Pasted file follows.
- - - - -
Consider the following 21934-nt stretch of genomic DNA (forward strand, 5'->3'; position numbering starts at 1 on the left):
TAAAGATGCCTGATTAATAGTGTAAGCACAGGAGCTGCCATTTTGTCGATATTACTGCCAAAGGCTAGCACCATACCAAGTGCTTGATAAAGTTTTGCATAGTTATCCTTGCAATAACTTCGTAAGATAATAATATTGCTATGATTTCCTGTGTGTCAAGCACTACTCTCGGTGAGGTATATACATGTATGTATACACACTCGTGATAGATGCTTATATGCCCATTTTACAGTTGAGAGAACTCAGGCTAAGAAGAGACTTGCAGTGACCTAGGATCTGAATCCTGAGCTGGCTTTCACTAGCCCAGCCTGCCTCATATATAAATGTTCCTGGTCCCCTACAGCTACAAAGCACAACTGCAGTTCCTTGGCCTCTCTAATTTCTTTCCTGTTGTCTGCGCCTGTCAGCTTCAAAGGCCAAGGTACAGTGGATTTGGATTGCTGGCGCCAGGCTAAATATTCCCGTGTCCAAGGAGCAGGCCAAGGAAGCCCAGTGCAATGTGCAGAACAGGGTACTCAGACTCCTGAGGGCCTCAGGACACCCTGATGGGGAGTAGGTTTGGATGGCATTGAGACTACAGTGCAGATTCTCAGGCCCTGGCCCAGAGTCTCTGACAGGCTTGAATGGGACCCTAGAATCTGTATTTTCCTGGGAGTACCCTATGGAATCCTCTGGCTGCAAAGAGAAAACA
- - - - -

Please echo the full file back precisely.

Consider the following 21934-nt stretch of genomic DNA (forward strand, 5'->3'; position numbering starts at 1 on the left):
TAAAGATGCCTGATTAATAGTGTAAGCACAGGAGCTGCCATTTTGTCGATATTACTGCCAAAGGCTAGCACCATACCAAGTGCTTGATAAAGTTTTGCATAGTTATCCTTGCAATAACTTCGTAAGATAATAATATTGCTATGATTTCCTGTGTGTCAAGCACTACTCTCGGTGAGGTATATACATGTATGTATACACACTCGTGATAGATGCTTATATGCCCATTTTACAGTTGAGAGAACTCAGGCTAAGAAGAGACTTGCAGTGACCTAGGATCTGAATCCTGAGCTGGCTTTCACTAGCCCAGCCTGCCTCATATATAAATGTTCCTGGTCCCCTACAGCTACAAAGCACAACTGCAGTTCCTTGGCCTCTCTAATTTCTTTCCTGTTGTCTGCGCCTGTCAGCTTCAAAGGCCAAGGTACAGTGGATTTGGATTGCTGGCGCCAGGCTAAATATTCCCGTGTCCAAGGAGCAGGCCAAGGAAGCCCAGTGCAATGTGCAGAACAGGGTACTCAGACTCCTGAGGGCCTCAGGACACCCTGATGGGGAGTAGGTTTGGATGGCATTGAGACTACAGTGCAGATTCTCAGGCCCTGGCCCAGAGTCTCTGACAGGCTTGAATGGGACCCTAGAATCTGTATTTTCCTGGGAGTACCCTATGGAATCCTCTGGCTGCAAAGAGAAAACA